While there's no clarity yet on what proposals Ambassador Bremer will take back with him to Baghdad, there's a consensus in Washington that the current transition program is not working. The escalating security crisis in Iraq has prompted the Pentagon to pursue a strategy of "Iraqification," deploying more and more Iraqis against the insurgency. But for "Iraqification" to have any impact, it will have to be accompanied by a parallel political transition: Iraqis are a less likely to risk their lives defending an occupation authority than they would be to fight for a new Iraqi government.
Taking the Fight to the Enemy
The security crisis in Iraq involves a lot more than simply the death throes of Baathism. Forty U.S. soldiers have been killed in the past 10 days, and each day brings not only an average of 30-35 ambush attacks on coalition troops, but also some new terror outrage or an audacious attack showing the insurgents' growing reach. Wednesday's tally, for example, included eight mortar shells lobbed into the most secure square mile in Baghdad, where the Coalition Provisional Authority is headquartered, and also a truck bombing in Nasiriyah that killed 17 Italian policemen and nine of the Iraqis they had been training. A CIA field analysis first reported in the Philadelphia Inquirer suggests that the insurgency is actually growing and attracting new recruits. This assessment, which the Inquirer's sources suggest is confirmed by Bremer, also jibes with a warning to Washington from the British government of Tony Blair. London has reportedly warned Washington that the coalition could face a mass uprising in Iraq if the occupation isn't ended within a year. In other words, the occupation itself has become part of the security problem in Iraq.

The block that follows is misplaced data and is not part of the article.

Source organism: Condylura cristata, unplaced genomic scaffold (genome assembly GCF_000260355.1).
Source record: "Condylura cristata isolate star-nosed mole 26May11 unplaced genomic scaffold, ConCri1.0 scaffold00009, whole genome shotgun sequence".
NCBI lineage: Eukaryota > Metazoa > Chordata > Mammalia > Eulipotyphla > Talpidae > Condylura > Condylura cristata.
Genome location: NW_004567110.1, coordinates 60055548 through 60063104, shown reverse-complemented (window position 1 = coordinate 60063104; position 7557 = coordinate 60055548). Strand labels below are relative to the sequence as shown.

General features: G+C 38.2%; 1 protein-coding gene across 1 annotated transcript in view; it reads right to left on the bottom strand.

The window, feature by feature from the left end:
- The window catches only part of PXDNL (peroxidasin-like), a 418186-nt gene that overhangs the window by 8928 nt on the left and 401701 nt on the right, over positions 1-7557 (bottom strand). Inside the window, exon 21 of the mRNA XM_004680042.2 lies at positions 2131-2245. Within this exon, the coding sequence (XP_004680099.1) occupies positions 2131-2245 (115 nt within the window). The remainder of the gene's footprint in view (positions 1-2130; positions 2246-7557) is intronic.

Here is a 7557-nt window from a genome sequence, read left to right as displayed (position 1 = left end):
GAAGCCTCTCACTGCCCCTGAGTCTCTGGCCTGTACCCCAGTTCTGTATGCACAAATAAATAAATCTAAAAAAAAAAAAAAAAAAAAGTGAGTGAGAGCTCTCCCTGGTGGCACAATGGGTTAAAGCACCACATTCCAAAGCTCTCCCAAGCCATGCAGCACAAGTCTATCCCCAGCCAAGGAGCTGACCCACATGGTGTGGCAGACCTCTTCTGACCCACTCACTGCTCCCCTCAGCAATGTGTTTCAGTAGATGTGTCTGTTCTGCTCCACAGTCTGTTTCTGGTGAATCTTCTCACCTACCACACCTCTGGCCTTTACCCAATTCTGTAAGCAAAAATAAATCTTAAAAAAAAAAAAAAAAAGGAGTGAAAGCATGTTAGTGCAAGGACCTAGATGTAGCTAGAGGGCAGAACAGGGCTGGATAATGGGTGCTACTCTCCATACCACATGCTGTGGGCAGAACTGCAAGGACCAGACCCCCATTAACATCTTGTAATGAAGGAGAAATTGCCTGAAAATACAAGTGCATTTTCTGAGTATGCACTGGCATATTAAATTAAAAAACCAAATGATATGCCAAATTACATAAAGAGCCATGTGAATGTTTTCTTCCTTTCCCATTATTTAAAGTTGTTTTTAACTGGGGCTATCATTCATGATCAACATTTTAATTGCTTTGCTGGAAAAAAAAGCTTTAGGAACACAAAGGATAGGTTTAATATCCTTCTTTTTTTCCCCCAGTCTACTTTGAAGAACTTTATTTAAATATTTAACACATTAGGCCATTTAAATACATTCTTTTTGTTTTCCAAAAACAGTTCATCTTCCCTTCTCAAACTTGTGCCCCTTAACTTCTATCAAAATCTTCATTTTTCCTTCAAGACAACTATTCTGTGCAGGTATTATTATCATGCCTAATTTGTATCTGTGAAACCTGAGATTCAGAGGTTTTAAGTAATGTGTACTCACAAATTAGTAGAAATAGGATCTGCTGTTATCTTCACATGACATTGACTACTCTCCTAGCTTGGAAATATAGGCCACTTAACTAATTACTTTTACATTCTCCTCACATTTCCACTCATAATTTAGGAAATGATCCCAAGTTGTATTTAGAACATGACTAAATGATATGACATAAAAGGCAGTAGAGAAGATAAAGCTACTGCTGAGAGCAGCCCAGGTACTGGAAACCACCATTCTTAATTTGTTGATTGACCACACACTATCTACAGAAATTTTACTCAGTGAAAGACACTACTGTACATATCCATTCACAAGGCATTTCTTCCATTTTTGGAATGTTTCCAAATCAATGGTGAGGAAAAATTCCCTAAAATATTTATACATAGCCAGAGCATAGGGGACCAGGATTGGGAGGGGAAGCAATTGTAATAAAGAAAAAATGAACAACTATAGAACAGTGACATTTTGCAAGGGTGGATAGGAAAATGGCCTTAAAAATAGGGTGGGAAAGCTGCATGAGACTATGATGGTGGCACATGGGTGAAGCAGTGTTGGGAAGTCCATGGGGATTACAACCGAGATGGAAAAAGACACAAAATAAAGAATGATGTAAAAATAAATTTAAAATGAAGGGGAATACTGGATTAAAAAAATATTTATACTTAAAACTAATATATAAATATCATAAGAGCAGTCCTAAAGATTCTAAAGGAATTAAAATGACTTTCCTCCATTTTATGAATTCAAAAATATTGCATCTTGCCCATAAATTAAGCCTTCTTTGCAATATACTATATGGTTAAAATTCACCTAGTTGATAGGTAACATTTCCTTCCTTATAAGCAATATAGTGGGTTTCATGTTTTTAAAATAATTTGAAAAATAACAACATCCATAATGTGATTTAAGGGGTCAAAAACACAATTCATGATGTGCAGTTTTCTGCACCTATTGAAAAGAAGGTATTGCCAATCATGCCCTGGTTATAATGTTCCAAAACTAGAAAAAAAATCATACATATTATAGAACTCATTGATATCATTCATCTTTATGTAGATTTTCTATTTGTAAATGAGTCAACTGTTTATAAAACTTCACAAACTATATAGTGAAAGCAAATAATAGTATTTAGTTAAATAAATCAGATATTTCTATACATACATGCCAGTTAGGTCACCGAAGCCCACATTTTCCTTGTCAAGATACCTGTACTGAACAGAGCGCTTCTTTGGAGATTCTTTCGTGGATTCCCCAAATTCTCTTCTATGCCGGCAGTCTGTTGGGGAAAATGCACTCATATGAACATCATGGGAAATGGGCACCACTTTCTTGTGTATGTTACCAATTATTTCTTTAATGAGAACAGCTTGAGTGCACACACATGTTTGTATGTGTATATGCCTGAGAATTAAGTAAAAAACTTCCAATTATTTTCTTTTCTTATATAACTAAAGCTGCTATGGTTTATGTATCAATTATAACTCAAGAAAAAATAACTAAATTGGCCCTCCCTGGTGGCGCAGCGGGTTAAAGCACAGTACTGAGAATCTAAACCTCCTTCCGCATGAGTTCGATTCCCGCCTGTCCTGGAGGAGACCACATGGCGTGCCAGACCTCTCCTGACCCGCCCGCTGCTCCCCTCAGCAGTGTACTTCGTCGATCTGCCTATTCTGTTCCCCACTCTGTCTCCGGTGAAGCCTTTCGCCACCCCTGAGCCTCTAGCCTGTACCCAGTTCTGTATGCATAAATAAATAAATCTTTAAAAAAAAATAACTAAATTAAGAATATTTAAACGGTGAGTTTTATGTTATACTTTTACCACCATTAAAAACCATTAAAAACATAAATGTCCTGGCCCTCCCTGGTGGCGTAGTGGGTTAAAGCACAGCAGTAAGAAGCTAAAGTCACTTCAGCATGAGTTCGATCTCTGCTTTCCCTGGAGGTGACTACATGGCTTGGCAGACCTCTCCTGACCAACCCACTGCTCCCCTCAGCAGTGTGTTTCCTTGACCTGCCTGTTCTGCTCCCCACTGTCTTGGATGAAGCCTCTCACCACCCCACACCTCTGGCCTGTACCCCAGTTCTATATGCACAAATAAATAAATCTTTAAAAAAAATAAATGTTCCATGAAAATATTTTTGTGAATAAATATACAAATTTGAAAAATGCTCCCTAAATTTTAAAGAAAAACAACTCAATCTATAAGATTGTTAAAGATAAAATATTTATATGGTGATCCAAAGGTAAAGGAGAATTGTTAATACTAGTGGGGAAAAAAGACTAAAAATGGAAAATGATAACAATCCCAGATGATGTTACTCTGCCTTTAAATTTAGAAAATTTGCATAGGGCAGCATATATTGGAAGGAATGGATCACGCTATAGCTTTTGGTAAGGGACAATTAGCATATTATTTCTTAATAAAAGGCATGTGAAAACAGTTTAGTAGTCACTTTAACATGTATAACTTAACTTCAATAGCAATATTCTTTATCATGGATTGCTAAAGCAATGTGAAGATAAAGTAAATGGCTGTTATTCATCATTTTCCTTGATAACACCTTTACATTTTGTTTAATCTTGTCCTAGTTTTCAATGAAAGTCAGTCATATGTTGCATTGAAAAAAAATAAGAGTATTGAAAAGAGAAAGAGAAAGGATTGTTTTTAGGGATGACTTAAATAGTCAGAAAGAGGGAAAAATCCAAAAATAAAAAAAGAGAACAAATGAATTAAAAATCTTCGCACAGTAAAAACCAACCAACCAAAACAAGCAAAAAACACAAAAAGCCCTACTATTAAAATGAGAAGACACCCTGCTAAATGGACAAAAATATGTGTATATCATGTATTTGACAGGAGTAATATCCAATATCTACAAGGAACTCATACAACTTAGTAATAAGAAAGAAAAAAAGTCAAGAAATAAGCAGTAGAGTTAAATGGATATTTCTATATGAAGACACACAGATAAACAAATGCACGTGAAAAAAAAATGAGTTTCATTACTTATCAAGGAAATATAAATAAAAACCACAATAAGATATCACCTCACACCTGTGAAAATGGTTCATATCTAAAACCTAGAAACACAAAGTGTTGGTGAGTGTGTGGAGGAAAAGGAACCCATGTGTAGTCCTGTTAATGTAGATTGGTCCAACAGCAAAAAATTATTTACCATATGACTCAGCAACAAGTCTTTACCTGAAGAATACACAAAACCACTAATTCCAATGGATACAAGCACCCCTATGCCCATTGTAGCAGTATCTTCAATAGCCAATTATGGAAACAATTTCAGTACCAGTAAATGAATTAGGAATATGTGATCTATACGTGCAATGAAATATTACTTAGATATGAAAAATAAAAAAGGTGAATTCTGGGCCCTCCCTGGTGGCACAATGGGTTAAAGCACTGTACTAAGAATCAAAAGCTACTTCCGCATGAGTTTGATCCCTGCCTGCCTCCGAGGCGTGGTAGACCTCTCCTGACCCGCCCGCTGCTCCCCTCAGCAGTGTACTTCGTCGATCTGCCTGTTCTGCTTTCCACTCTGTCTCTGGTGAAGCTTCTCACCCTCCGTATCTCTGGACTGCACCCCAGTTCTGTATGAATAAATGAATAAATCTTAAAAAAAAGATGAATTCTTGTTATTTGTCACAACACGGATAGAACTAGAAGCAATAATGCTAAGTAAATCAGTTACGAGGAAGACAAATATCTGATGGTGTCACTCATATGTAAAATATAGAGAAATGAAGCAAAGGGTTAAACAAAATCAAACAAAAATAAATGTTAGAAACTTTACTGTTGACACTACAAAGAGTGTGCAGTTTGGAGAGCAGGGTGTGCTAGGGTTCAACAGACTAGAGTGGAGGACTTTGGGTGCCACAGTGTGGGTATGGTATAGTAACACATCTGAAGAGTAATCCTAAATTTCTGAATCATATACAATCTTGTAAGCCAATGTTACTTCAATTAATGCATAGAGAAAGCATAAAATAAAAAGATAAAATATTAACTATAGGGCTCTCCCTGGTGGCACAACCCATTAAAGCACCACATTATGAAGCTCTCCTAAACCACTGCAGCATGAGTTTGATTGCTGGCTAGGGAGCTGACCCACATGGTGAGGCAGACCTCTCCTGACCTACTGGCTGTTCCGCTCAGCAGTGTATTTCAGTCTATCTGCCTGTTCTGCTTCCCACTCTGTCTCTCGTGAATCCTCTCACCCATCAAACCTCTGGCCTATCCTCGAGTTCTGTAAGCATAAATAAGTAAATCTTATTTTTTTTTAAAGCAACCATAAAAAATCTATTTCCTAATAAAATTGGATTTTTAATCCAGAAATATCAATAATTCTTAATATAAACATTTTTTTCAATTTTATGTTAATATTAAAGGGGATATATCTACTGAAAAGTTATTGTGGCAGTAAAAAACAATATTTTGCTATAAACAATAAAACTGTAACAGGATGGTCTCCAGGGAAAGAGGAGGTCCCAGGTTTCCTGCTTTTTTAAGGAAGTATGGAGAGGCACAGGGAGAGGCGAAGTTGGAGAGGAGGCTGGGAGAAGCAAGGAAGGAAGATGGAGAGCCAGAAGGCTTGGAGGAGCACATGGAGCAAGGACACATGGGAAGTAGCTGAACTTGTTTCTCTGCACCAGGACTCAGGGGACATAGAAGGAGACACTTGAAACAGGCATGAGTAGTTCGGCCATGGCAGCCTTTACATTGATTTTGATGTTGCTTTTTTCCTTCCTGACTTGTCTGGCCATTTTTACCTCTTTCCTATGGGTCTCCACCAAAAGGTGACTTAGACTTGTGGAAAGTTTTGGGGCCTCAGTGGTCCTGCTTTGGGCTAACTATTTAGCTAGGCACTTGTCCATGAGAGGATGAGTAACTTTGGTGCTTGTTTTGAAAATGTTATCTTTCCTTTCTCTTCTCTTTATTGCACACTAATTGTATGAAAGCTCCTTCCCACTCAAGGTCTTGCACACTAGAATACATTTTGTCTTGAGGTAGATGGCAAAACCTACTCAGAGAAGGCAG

While administration officials debate exit strategies, U.S. forces in Iraq are taking the fight to an enemy often difficult to find. Last weekend, a new get-tough policy saw U.S. air strikes in the Sunni Triangle following the downing of a third U.S. helicopter in two weeks. The show of force is designed to deter the locals who have either supported the insurgents or, at least, failed to cooperate with the U.S. forces to weed them out. One obvious danger is that large-scale counterinsurgency operations tend to alienate the local population, and generate support for the insurgency. A second danger is that an escalation of military operations sends a message more widely in Iraq that the outcome of the war itself is not yet settled, which undermines coalition efforts to win the confidence of Iraqis.